Grooved decking boards

Standard components and decking boards are available from DIY stores and timber merchants, and should last about 25 years. Ready prepared decking kits are also available. Hardwood decking boards don't require pressure treatment.

Always ensure the wood has been obtained from a sustainable resource - look for the Forestry Stewardship Council (FSC) label.

Decking boards are usually 75mm to 150mm wide. The wider boards are quicker to lay (because there are less of them), but narrower boards are often considered to look nicer.

Coloured deck

Grooved boards are available; these offer better grip particularly when it's wet. It's possible to choose coloured boards, too, although you can always paint the decking once it's built. Whichever type you choose, it should have rounded edges to protect feet and improve drainage.
Site preparation

After working out the size and orientation of the deck, clear and prepare the site.

Nothing spoils a new deck more than weeds growing through cracks in its boards, so before you start clear all vegetation and turf from the area. Compact and level the ground, leaving a gentle slope towards the outer edge of the deck to allow for drainage. Lay a weed-suppressing membrane over the surface and cover with gravel.
Tools required

* drill
* saw
* screwdriver
* set square
* spade
* spirit level
* tape measure

Materials required

* ballast
* cement
* blocks for the posts to rest on
* bolts to support the outer frame
* decking boards (100mm x 25mm/4in x 1in)
* joist hangers
* stainless steel screws, countersunk
* wooden joists (150mm x 50mm/6in x 2in)
* wooden posts (100mm x 100mm/4in x 4in)

Step by step
Finished decking

The basic principle of constructing a deck is to attach the decking boards to a timber frame that consists of horizontal joists attached to vertical posts. It's always advisable to consult a professional when undertaking a major building project. However, here's a guide for constructing a small decking area.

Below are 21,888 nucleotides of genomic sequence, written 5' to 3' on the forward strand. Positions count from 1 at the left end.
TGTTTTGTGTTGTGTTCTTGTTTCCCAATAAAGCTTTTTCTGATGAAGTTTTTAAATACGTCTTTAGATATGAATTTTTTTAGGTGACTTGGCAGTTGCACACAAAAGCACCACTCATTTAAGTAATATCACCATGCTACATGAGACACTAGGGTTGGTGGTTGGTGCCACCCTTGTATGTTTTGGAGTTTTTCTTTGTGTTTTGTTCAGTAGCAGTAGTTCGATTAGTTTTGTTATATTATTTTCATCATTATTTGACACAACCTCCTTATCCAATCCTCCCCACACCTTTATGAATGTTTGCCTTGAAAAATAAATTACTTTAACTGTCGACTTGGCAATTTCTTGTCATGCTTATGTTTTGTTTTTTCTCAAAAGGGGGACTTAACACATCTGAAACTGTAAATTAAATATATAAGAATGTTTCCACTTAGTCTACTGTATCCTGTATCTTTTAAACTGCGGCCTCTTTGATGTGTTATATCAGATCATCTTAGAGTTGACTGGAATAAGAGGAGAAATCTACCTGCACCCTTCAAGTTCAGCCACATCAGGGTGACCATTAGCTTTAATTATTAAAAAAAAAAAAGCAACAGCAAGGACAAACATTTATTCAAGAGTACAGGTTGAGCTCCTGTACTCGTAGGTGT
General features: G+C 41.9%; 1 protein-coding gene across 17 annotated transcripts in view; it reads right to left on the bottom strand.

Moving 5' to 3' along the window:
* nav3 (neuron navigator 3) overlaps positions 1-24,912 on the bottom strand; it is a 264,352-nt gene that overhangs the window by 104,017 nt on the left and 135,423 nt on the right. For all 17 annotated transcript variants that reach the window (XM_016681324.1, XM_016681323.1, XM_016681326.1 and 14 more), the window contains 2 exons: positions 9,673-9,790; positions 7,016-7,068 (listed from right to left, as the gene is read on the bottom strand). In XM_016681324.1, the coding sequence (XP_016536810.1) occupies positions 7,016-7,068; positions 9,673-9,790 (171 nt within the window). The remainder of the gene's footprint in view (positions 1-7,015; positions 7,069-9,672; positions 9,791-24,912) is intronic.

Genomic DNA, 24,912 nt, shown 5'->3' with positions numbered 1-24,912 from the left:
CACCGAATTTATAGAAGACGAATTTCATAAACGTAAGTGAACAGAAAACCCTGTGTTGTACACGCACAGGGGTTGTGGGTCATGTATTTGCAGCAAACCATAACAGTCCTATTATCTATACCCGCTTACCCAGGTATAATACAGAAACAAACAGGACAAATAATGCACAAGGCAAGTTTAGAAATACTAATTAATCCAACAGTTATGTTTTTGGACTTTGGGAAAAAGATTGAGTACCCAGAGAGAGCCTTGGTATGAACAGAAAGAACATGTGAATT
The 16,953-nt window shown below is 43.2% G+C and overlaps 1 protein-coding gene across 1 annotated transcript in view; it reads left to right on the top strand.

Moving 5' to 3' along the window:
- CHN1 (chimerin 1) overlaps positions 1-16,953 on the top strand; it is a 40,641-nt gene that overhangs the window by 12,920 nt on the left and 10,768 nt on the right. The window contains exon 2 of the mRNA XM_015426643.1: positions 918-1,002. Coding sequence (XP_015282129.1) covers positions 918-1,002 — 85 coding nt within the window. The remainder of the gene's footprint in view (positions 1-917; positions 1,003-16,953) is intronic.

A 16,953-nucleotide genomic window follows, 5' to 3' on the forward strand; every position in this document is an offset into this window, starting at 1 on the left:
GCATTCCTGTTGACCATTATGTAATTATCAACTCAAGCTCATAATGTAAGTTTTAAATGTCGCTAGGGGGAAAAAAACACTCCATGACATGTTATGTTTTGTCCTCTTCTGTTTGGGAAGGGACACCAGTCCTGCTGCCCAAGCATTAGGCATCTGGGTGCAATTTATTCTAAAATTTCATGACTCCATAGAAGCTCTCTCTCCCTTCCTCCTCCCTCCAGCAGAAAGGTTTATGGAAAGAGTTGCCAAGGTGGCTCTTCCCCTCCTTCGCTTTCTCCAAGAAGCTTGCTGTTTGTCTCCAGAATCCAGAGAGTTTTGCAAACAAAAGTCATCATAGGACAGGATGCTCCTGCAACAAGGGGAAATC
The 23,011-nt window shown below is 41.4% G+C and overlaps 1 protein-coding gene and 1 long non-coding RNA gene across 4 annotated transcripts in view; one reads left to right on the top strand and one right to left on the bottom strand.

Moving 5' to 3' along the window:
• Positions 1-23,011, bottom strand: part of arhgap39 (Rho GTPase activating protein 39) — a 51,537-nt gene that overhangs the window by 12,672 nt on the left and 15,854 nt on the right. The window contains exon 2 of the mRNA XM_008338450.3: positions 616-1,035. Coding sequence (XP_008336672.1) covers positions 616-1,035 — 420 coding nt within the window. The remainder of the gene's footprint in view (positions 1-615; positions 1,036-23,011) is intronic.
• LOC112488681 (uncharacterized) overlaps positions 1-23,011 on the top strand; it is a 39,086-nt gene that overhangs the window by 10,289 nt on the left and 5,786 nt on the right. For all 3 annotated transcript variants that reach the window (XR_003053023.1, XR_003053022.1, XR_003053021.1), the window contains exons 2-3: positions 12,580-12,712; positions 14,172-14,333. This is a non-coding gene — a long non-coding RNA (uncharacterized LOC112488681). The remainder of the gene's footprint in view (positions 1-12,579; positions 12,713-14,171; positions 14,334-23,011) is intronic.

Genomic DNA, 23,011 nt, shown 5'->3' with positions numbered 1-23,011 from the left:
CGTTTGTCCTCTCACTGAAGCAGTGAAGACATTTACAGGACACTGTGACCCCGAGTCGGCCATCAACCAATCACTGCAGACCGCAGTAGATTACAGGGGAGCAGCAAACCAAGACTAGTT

1 Measure out the area the deck will cover and work out where the posts will go. A deck should be supported by posts on all corners and every 1.5m (5ft) around the perimeter, although more posts are required if the deck will be supporting heavy loads.

2 Dig holes 300mm to 400mm (12in to 15in) deep and 300mm (12in) wide for the posts. Put a building block in the bottom of each hole and place the post on top of this. Use a spirit level to make sure the posts are upright, then fill the holes with concrete. You must wait for the concrete to harden before continuing with construction, which should take one to two days.

3 Using bolts, attach the joists to the outside of the posts at the desired height to form the outside edge of the frame. Leave the posts long, as you can attach rope later to form a banister.

4 Attach joists to the inside of the frame every 300mm to 450mm (12in to 15in), using either joist hangers or screws.

5 To improve the stability and prevent any sideways movement from the deck, add shorter lengths of wood (150mm x 50mm/6in x 2in) every one to two metres (4ft to 6ft), perpendicular to the inside of the joists.

6 Screw the decking boards to the joists, leaving a gap of 6mm to 10mm between each board. This will allow the boards room to expand during wet periods. It will also ensure sufficient drainage and ventilation. If using hardwood, drill the holes in advance. Decking boards are usually laid at 90 or 45 degrees to the joists. Always lay decking when the boards are dry.

7 Once the decking boards are attached, use string to form a straight line along the edges of the deck and saw them all off in one go. Allow the boards an overlap of about 5cm (2in) over the frame. Paint the cut ends with a sealant to prevent water penetrating the deck.

8 Paint the deck with a coloured deck stain if required and coat with a clear water repellent.
Care and maintenance

* Furniture should be placed on rubber feet or mats to minimise damage.
* Put pots on bricks to allow the air to circulate and to prevent a build up of mould.
* Check bolts and screws regularly and tighten if necessary.
* Regularly clean the deck with a brush to remove dirt. A stiff brush should also remove mildew and algae.
* Occasionally remove mildew, algae and dirt with a pressure hose or deck-cleaning liquid.
* Once a year, add a clear water repellent.
* Check for damaged boards and replace as necessary.